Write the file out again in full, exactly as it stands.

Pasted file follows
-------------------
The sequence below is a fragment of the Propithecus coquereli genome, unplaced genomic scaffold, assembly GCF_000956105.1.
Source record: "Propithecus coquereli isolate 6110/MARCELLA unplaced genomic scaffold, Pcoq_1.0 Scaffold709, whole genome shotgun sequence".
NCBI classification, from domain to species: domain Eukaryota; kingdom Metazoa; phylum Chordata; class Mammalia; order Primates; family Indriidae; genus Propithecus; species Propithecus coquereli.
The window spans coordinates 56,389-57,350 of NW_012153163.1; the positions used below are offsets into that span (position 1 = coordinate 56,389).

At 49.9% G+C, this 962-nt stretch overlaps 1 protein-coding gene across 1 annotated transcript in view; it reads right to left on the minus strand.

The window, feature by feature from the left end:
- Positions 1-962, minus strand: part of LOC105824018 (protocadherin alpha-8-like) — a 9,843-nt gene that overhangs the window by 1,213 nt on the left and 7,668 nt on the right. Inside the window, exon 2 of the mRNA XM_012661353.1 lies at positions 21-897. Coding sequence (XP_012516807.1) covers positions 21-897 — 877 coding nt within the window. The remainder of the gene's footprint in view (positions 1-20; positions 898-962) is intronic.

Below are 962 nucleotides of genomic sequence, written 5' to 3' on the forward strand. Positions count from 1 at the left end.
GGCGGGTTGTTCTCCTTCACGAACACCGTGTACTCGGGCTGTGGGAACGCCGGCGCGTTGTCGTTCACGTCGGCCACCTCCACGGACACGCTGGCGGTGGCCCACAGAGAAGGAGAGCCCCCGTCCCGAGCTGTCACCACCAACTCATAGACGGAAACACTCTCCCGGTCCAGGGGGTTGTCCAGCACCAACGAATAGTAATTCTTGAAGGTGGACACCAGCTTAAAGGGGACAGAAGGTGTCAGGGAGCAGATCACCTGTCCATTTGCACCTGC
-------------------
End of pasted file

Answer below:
The sequence below is a fragment of the Propithecus coquereli genome, unplaced genomic scaffold, assembly GCF_000956105.1.
Source record: "Propithecus coquereli isolate 6110/MARCELLA unplaced genomic scaffold, Pcoq_1.0 Scaffold709, whole genome shotgun sequence".
NCBI classification, from domain to species: domain Eukaryota; kingdom Metazoa; phylum Chordata; class Mammalia; order Primates; family Indriidae; genus Propithecus; species Propithecus coquereli.
The window spans coordinates 56,389-57,350 of NW_012153163.1; the positions used below are offsets into that span (position 1 = coordinate 56,389).

At 49.9% G+C, this 962-nt stretch overlaps 1 protein-coding gene across 1 annotated transcript in view; it reads right to left on the minus strand.

The window, feature by feature from the left end:
- Positions 1-962, minus strand: part of LOC105824018 (protocadherin alpha-8-like) — a 9,843-nt gene that overhangs the window by 1,213 nt on the left and 7,668 nt on the right. Inside the window, exon 2 of the mRNA XM_012661353.1 lies at positions 21-897. Coding sequence (XP_012516807.1) covers positions 21-897 — 877 coding nt within the window. The remainder of the gene's footprint in view (positions 1-20; positions 898-962) is intronic.

Below are 962 nucleotides of genomic sequence, written 5' to 3' on the forward strand. Positions count from 1 at the left end.
GGCGGGTTGTTCTCCTTCACGAACACCGTGTACTCGGGCTGTGGGAACGCCGGCGCGTTGTCGTTCACGTCGGCCACCTCCACGGACACGCTGGCGGTGGCCCACAGAGAAGGAGAGCCCCCGTCCCGAGCTGTCACCACCAACTCATAGACGGAAACACTCTCCCGGTCCAGGGGGTTGTCCAGCACCAACGAATAGTAATTCTTGAAGGTGGACACCAGCTTAAAGGGGACAGAAGGTGTCAGGGAGCAGATCACCTGTCCATTTGCACCTGC